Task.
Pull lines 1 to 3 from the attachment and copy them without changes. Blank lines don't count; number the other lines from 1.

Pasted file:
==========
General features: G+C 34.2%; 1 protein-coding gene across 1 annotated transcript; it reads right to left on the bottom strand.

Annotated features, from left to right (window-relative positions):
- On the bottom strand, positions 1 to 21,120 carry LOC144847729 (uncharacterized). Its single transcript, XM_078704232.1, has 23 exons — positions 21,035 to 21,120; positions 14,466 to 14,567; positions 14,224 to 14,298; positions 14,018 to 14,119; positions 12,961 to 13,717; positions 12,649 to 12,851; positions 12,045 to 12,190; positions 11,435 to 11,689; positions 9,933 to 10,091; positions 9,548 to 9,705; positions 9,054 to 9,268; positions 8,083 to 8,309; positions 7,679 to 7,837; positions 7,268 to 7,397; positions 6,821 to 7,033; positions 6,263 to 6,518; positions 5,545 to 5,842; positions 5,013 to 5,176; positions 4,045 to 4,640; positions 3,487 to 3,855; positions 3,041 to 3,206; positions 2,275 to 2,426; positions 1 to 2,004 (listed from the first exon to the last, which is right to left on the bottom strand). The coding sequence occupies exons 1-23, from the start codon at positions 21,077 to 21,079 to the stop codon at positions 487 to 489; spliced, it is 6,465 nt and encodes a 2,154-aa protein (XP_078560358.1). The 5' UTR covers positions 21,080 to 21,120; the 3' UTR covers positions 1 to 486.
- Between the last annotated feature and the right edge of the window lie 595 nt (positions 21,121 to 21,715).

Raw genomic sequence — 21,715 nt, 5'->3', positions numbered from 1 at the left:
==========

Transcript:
General features: G+C 34.2%; 1 protein-coding gene across 1 annotated transcript; it reads right to left on the bottom strand.

Annotated features, from left to right (window-relative positions):
- On the bottom strand, positions 1 to 21,120 carry LOC144847729 (uncharacterized). Its single transcript, XM_078704232.1, has 23 exons — positions 21,035 to 21,120; positions 14,466 to 14,567; positions 14,224 to 14,298; positions 14,018 to 14,119; positions 12,961 to 13,717; positions 12,649 to 12,851; positions 12,045 to 12,190; positions 11,435 to 11,689; positions 9,933 to 10,091; positions 9,548 to 9,705; positions 9,054 to 9,268; positions 8,083 to 8,309; positions 7,679 to 7,837; positions 7,268 to 7,397; positions 6,821 to 7,033; positions 6,263 to 6,518; positions 5,545 to 5,842; positions 5,013 to 5,176; positions 4,045 to 4,640; positions 3,487 to 3,855; positions 3,041 to 3,206; positions 2,275 to 2,426; positions 1 to 2,004 (listed from the first exon to the last, which is right to left on the bottom strand). The coding sequence occupies exons 1-23, from the start codon at positions 21,077 to 21,079 to the stop codon at positions 487 to 489; spliced, it is 6,465 nt and encodes a 2,154-aa protein (XP_078560358.1). The 5' UTR covers positions 21,080 to 21,120; the 3' UTR covers positions 1 to 486.